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To determine the efficacy of the National Athletic Trainers' Association Board of Certification (NATABOC) clinical experience requirements and individual student characteristics to predict candidate outcomes on the NATABOC certification examination.
For all subjects, we gathered survey information and examination scores. The survey information included age, sex, route to certification, previous athletic training and allied health experience, and clinical education experiences.
A total of 269 subjects, 22.25% of all first-time candidates for the June and November 1993 NATABOC examinations, were included in this study.
Data were analyzed for standard descriptive statistics and parametric linear regression and correlational relationships.
Total clinical hours, high-risk sport experiences, and previous athletic training experience were not predictive of examination outcomes. Although our results indicated a relationship between previous allied health experience and both outcome on the written section of the examination and age and outcome on the oral/practical section, these characteristics also were not predictive of examination outcomes.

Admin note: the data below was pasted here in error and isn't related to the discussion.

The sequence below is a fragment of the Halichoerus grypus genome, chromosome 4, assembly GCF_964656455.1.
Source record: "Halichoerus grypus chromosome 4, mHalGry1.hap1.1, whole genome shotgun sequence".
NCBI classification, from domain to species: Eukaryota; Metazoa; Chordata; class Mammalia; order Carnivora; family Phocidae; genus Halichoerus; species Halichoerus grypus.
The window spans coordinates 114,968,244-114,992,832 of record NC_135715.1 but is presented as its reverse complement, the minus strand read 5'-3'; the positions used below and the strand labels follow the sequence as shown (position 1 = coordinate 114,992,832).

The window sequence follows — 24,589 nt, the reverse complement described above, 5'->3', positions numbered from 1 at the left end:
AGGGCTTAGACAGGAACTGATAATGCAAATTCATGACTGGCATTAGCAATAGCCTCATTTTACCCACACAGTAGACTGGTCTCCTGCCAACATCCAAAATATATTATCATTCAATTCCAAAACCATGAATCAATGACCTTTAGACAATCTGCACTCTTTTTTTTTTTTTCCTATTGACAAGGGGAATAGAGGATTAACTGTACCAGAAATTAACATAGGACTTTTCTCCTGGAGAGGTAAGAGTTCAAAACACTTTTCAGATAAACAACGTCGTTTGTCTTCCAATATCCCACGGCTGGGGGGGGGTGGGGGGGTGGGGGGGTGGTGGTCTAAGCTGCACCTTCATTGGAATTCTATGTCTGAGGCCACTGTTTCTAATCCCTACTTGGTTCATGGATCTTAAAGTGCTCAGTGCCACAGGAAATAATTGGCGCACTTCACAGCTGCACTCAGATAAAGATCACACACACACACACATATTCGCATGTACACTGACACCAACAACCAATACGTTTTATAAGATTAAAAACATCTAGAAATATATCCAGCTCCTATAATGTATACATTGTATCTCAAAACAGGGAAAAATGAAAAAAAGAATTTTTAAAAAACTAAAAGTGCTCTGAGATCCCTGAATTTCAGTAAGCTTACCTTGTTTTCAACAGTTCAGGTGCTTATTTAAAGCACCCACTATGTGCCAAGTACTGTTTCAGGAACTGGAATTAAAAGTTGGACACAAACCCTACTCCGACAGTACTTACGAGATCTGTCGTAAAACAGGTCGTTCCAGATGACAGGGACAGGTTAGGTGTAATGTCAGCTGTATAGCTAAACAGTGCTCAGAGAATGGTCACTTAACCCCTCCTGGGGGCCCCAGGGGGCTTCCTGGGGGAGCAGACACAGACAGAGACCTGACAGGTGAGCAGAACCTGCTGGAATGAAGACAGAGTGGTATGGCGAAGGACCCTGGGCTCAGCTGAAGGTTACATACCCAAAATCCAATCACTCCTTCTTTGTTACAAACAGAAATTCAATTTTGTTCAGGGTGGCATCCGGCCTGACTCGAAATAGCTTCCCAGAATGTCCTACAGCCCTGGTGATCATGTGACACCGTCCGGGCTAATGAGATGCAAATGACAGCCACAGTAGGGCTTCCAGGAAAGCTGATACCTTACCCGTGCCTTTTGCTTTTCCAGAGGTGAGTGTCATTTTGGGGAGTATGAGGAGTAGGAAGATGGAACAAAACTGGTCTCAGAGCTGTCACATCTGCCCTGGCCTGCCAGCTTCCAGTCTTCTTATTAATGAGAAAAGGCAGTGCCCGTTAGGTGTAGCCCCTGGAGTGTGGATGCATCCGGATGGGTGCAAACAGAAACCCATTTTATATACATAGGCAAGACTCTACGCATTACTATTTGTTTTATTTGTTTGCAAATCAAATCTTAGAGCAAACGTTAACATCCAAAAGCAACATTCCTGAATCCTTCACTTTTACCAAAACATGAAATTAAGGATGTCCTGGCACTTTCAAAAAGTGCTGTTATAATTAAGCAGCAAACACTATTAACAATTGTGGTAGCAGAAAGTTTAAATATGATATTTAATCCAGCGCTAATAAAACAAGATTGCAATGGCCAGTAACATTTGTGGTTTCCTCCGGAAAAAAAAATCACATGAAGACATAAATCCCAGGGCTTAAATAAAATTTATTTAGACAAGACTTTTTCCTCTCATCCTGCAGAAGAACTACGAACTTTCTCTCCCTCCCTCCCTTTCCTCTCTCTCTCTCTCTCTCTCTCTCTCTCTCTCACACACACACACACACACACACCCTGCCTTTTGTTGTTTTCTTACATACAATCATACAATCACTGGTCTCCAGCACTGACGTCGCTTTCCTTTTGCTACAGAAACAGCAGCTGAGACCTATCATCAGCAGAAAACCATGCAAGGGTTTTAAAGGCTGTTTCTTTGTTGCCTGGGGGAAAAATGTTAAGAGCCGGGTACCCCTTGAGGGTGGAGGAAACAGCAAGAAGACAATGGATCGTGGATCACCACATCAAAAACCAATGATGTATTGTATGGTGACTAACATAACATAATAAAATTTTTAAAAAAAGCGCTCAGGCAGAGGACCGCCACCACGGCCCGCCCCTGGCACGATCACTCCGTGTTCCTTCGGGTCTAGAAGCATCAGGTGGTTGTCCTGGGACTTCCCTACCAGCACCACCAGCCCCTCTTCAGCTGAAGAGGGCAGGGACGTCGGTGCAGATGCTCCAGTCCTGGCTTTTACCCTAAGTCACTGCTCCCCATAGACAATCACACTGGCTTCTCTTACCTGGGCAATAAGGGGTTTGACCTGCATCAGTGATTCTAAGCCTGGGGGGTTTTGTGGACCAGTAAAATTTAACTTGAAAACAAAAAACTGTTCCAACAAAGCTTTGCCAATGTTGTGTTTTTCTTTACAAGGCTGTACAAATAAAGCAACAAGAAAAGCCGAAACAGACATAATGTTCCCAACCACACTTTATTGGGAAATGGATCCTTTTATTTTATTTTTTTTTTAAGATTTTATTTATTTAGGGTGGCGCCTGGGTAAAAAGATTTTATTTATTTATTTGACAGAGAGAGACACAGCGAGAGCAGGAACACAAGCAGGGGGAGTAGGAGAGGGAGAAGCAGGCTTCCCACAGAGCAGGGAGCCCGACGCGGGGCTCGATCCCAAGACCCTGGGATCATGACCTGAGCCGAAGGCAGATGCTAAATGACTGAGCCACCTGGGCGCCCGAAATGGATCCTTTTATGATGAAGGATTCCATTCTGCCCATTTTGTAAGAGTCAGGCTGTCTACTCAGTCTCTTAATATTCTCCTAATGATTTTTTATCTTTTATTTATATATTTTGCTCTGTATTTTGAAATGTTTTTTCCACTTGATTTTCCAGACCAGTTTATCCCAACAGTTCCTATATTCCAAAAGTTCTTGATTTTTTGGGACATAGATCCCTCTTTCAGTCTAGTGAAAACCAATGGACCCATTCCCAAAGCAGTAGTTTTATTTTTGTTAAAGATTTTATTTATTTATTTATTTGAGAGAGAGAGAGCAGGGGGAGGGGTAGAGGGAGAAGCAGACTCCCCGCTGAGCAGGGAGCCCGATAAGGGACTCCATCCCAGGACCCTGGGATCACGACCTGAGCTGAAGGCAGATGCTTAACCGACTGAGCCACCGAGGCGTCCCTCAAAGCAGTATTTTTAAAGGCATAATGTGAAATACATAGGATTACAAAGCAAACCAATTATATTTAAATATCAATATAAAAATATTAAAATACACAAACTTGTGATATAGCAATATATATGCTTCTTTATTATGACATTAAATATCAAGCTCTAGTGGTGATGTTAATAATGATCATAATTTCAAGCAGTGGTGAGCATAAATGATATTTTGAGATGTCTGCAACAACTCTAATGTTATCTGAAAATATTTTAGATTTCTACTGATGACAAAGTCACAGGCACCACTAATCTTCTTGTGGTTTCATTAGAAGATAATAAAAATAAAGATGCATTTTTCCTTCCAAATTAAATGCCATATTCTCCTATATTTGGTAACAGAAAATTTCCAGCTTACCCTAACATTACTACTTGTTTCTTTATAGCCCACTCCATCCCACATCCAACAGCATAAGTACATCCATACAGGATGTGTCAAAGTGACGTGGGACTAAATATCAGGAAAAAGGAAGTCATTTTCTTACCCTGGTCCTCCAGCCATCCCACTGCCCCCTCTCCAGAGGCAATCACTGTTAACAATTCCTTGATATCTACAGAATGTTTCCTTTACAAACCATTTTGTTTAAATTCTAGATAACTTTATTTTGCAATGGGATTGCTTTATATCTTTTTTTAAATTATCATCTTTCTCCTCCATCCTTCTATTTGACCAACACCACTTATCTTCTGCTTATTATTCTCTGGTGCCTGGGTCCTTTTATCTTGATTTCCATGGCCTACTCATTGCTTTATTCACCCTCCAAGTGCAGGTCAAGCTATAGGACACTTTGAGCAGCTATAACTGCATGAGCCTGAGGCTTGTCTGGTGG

Gaining clinical experience hours in excess of 400 hours beyond the 800-or 1500-hour requirement may yield no greater benefit for an entry-level professional than less time. The quality, rather than the quantity, of clinical experiences should be evaluated. More emphasis should be placed on the achievement of an entry level of clinical competency, rather than on total hour collection. Also, because high-risk sport experiences did not predict outcomes on the NATABOC examination, the emphasis of clinical education should be on students' receiving a more structured clinical experience, in which they are progressively required to assume greater responsibilities integrating both cognitive and psychomotor skills, while working under the supervision of a certified athletic trainer.